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Wednesday
Jul252012

Syria (and Beyond) Live Coverage: What Next in Aleppo...and Elsewhere?


View Syria - 2012 July 24 - EA Worldview in a larger map

Interactive map of Tuesday's developments in Syria

See also Syria Feature: The Next Challenge --- Running a Liberated Town
Bahrain Feature: Inside the Appeals Court --- A Tale of "Secret Sources" and Justice Repeatedly Delayed for Younis Ashoori
Syria Audio Feature: "A Conflict of Attrition...And the Regime is Losing" --- Scott Lucas with Monocle 24
Tuesday's Syria (and Beyond) Live Coverage: Heavy Fighting in Aleppo


1959 GMT: Syria. 129 people have been killed today, according to the LCC:

27 martyrs in Damascus and its Suburbs, (most of them were killed in the massacre of Qaboun neighbourhood, their bodies were discovered today), 22 in Aleppo, 21 in Homs, 15 in Hasakeh, 12 in Hama, 12 in Idlib, 11 in Deir Ezzor and 9 martyrs in Daraa.

1354 GMT: Bahrain. EA's John Horne reports:

Following escalating complaints and concerns, "12 free-standing air conditioning units and large generators to power them" have been fitted at Jaw Prison "as an emergency measure", reports Trade Arabia. Jaw Prison is Bahrain's largest and where many political prisoners are currently being held. The installation of the air conditioning units is something of a victory for activists online who have been raising awareness of the lack of air-conditioning for several days through Twitter using the hashtag "#JawPrison_without_AC".

Trade Arabia quotes Bahrain Interior Ministry Works Directorate design head Major Adnan Al Qattan as saying that there had been false claims made about the conditions at Jaw Prison. However, his response suffers from an unfortunate double-negative:

"For a very short time between the process, there was less cooling and it was made into a report there was no air conditioning," he said. "However, at no point - even now - was it not uncomfortable."

1915 GMT: Bahrain. Ali Asheeri, a 15 year old boy, was yesterday sentenced "to one year imprisonment on charges of illegal assembly," reports Bahrain Center for Human Rights Vice President Maryam AlKhawaja.

1912 GMT: Bahrain. John Horne makes another report:

The appeal of Younis Ashoori, the 61-year old hospital administrator, arrested, tortured and sentenced last year, was adjourned for the eleventh time today. Younis was sentenced to three years by a military court, charged with taking oxygen cylinders to the site of a protest in an ambulance. (See our separate feature: Inside the Appeals Court --- A Tale of "Secret Sources" and Justice Repeatedly Delayed for Younis Ashoori.)

His appeal was repeatedly adjourned over recent weeks because voice recordings of the ambulance were not handed over by the Ministries of Health and Interior. The judge finally received the CD of the recordings this week. However, in court today, a family witness reports that the judge announced he had not had time to listen to it. The appeal was adjourned until August 6th, when the judge has said he will give the final verdict.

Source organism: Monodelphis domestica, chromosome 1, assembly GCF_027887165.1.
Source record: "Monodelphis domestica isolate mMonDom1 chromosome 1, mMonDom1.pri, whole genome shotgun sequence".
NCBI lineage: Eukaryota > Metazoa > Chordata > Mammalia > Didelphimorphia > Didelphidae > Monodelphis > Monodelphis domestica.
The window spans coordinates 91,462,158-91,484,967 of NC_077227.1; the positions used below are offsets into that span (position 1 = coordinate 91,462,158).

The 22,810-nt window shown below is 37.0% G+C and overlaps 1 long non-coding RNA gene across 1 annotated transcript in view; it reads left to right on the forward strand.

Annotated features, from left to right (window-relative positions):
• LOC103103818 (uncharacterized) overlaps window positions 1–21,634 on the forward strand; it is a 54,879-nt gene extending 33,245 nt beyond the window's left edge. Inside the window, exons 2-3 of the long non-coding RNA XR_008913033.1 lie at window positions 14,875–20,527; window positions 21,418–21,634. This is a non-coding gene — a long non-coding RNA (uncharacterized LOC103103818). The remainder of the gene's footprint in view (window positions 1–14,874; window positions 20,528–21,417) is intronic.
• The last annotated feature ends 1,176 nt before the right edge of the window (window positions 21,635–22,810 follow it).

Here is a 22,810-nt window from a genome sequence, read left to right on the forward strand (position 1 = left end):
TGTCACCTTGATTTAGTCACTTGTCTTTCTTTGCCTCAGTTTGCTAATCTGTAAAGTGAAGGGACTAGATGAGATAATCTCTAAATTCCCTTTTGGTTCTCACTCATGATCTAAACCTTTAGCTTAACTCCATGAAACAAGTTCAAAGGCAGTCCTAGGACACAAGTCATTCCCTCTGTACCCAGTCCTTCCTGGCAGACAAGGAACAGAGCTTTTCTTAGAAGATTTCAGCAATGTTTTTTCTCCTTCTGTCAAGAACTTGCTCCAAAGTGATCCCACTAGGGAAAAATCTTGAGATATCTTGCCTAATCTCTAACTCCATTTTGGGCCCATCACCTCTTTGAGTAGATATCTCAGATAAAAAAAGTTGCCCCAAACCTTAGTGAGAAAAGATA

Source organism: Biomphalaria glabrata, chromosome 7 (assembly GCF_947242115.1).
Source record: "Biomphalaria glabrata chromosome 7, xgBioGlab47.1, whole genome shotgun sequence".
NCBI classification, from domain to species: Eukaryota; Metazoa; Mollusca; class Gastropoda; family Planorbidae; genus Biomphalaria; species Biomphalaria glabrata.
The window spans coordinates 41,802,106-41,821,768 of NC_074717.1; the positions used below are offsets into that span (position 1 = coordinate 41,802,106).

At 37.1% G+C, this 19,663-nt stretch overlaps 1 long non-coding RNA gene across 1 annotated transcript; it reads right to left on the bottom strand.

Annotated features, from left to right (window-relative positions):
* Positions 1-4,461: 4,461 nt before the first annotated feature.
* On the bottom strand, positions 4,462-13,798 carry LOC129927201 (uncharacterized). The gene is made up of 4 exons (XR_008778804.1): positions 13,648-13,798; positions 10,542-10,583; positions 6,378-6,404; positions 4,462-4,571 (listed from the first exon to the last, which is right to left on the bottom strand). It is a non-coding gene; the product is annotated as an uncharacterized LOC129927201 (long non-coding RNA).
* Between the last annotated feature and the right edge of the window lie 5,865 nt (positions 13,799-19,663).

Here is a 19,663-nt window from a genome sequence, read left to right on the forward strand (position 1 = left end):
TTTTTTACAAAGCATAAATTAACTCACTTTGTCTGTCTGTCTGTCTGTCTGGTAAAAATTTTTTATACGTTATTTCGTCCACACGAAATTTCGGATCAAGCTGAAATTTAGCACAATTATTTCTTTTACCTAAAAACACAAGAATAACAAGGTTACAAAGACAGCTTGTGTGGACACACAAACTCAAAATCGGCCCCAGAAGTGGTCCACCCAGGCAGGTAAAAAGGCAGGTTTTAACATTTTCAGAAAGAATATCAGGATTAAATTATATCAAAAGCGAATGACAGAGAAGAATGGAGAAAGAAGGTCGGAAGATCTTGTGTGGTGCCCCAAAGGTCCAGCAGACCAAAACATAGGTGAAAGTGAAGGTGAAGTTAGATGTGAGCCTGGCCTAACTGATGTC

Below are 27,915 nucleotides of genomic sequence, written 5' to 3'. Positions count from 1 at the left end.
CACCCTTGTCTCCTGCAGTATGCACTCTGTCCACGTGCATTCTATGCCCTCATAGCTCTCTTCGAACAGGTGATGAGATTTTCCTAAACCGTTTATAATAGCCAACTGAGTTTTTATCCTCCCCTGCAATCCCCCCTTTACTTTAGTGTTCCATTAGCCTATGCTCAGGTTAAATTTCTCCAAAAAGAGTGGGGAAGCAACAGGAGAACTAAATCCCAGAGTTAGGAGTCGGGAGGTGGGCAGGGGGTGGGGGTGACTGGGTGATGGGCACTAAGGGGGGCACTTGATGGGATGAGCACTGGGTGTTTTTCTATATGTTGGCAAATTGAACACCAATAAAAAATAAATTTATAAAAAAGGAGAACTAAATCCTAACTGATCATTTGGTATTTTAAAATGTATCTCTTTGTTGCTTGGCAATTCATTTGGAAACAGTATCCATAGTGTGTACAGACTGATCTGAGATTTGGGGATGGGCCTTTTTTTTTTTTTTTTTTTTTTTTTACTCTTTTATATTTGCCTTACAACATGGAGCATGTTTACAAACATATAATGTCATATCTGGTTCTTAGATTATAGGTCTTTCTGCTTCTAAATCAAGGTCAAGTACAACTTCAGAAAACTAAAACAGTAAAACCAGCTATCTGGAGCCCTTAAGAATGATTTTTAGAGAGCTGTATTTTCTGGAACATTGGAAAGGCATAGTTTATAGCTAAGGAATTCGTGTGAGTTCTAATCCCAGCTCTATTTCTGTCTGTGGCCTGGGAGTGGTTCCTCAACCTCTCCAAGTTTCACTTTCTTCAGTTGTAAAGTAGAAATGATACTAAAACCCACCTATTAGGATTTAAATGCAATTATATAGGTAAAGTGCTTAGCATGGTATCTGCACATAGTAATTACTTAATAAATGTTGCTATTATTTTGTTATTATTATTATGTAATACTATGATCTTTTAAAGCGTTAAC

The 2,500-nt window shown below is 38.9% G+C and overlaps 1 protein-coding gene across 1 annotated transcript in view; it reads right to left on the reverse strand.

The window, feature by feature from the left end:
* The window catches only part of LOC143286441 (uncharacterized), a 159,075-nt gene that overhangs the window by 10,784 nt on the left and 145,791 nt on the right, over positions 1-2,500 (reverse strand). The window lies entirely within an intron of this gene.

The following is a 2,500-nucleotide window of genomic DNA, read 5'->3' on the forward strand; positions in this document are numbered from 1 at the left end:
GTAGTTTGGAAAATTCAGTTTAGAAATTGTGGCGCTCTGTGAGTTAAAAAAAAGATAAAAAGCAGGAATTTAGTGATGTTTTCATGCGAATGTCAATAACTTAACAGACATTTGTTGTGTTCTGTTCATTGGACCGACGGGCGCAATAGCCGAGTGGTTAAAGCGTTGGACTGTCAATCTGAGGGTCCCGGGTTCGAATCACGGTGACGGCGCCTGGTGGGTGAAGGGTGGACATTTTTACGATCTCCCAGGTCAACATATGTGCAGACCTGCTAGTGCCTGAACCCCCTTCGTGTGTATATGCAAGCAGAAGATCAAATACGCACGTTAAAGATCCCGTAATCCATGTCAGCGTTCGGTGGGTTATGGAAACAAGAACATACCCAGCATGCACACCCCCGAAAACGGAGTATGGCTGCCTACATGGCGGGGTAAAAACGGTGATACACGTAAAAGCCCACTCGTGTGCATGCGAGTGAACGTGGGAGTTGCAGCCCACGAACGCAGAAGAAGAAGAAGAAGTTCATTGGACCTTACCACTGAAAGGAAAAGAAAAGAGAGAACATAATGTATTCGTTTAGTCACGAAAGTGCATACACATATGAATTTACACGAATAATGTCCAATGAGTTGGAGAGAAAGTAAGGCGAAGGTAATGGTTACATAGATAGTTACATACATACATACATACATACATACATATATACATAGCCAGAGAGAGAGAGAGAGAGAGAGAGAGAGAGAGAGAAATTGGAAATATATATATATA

1909 GMT: Bahrain. EA's John Horne reports:

Activists have been targeted by UK manufactured malware which "takes screen shots, intercepts voice-over-Internet calls and transmits a record of every keystroke to a computer in Manama," reports Bloomberg.

It’s one of the world’s best-known and elusive cyber weapons: FinFisher, a spyware sold by U.K.- based Gamma Group, which can secretly take remote control of a computer, copying files, intercepting Skype calls and logging every keystroke.

(...)

Researchers believe they’ve identified copies of FinFisher, based on an examination of malicious software e-mailed to Bahraini activists, they say. Their research, which is being published today by the University of Toronto Munk School of Global Affairs’ Citizen Lab, is based on five different e-mails obtained by Bloomberg News from people targeted by the malware.

(...)

Three Bahraini dissidents who said they received the malware-laden mailings were in Washington, London and Manama when the malware attempted to infect their computers in April and May. The first e-mails they received, sent in April, were titled “Existence of a new dialogue - Al-Wefaq & Government authority” and, in Arabic, “Events this week.”

E-mails sent in May had the subject lines “Torture reports on Nabeel Rajab,” a reference to a jailed opposition leader; “King Hamad Planning,” a reference to the Bahraini king’s trip to London for Queen Elizabeth II’s diamond jubilee; and “Breaking News from Bahrain -- 5 Suspects Arrested.”

Husain Abdulla, a U.S. citizen who is director of Americans for Democracy and Human Rights in Bahrain, said he tried to download the “Existence of a new dialogue” attachment on his Blackberry while walking from a Washington Metro station to meetings at a Congressional office building.

Abdulla, 34, the Mobile, Alabama-based owner of gas stations, now is considering lawsuits and a complaint to the U.S. State Department about the border-crossing hack.

1830 GMT: Syria. In places like Deir Ez Zor, Aleppo, Idlib province, and even Damascus, the cycle of violence follows a pattern - there are gathering insurgencies in these areas, and the government is trying to respond. In Daraa province, however, despite the fact that there are no clear battle lines, and no territory is "held" by the Free Syrian Army, a battle against insurgents is still present.

Today there are reports of intense fighting north of Daraa, in a town called Al Sheikh Maskin (map). This is the continuation of a battle for control of many of Daraa's suburbs, particularly the ones on the road to Damascus. The regime cannot lose these territories or insurgents will have a direct route to the capital. However, the regime is deeply unpopular in this district, and its enemies are everywhere, so despite its efforts to combat insurgency in Daraa province are proving costly - and perhaps ineffective.